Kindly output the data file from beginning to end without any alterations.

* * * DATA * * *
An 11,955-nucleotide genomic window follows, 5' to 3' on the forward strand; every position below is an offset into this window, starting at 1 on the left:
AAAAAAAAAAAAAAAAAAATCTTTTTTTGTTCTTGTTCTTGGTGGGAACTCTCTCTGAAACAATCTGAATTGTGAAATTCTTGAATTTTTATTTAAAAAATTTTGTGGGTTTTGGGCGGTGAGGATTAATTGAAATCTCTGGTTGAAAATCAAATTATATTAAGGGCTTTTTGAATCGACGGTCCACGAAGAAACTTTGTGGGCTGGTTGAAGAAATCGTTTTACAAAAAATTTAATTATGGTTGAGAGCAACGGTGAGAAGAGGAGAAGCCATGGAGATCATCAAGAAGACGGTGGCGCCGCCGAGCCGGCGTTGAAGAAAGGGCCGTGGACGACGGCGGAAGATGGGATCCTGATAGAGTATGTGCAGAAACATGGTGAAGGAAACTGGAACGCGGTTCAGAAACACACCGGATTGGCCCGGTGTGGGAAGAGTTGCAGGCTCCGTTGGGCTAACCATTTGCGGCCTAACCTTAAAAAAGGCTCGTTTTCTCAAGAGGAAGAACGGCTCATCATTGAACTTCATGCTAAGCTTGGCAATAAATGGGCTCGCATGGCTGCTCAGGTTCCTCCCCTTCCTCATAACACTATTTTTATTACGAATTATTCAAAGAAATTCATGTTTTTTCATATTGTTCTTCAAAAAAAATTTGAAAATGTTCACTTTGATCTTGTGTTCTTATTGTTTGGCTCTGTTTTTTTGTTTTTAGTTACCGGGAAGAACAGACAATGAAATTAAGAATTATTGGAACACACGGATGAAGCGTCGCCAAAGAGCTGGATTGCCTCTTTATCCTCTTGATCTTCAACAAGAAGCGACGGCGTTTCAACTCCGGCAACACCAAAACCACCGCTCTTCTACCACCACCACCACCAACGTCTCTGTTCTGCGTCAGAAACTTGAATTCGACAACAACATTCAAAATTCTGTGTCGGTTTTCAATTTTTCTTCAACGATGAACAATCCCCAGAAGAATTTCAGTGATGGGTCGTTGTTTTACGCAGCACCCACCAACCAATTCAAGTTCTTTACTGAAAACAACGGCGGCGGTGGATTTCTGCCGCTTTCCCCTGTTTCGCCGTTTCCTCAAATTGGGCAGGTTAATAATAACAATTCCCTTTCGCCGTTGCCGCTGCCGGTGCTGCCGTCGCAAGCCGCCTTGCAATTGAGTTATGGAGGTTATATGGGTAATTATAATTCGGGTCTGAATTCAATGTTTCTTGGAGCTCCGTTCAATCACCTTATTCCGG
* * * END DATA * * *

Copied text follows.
An 11,955-nucleotide genomic window follows, 5' to 3' on the forward strand; every position below is an offset into this window, starting at 1 on the left:
AAAAAAAAAAAAAAAAAAATCTTTTTTTGTTCTTGTTCTTGGTGGGAACTCTCTCTGAAACAATCTGAATTGTGAAATTCTTGAATTTTTATTTAAAAAATTTTGTGGGTTTTGGGCGGTGAGGATTAATTGAAATCTCTGGTTGAAAATCAAATTATATTAAGGGCTTTTTGAATCGACGGTCCACGAAGAAACTTTGTGGGCTGGTTGAAGAAATCGTTTTACAAAAAATTTAATTATGGTTGAGAGCAACGGTGAGAAGAGGAGAAGCCATGGAGATCATCAAGAAGACGGTGGCGCCGCCGAGCCGGCGTTGAAGAAAGGGCCGTGGACGACGGCGGAAGATGGGATCCTGATAGAGTATGTGCAGAAACATGGTGAAGGAAACTGGAACGCGGTTCAGAAACACACCGGATTGGCCCGGTGTGGGAAGAGTTGCAGGCTCCGTTGGGCTAACCATTTGCGGCCTAACCTTAAAAAAGGCTCGTTTTCTCAAGAGGAAGAACGGCTCATCATTGAACTTCATGCTAAGCTTGGCAATAAATGGGCTCGCATGGCTGCTCAGGTTCCTCCCCTTCCTCATAACACTATTTTTATTACGAATTATTCAAAGAAATTCATGTTTTTTCATATTGTTCTTCAAAAAAAATTTGAAAATGTTCACTTTGATCTTGTGTTCTTATTGTTTGGCTCTGTTTTTTTGTTTTTAGTTACCGGGAAGAACAGACAATGAAATTAAGAATTATTGGAACACACGGATGAAGCGTCGCCAAAGAGCTGGATTGCCTCTTTATCCTCTTGATCTTCAACAAGAAGCGACGGCGTTTCAACTCCGGCAACACCAAAACCACCGCTCTTCTACCACCACCACCACCAACGTCTCTGTTCTGCGTCAGAAACTTGAATTCGACAACAACATTCAAAATTCTGTGTCGGTTTTCAATTTTTCTTCAACGATGAACAATCCCCAGAAGAATTTCAGTGATGGGTCGTTGTTTTACGCAGCACCCACCAACCAATTCAAGTTCTTTACTGAAAACAACGGCGGCGGTGGATTTCTGCCGCTTTCCCCTGTTTCGCCGTTTCCTCAAATTGGGCAGGTTAATAATAACAATTCCCTTTCGCCGTTGCCGCTGCCGGTGCTGCCGTCGCAAGCCGCCTTGCAATTGAGTTATGGAGGTTATATGGGTAATTATAATTCGGGTCTGAATTCAATGTTTCTTGGAGCTCCGTTCAATCACCTTATTCCGG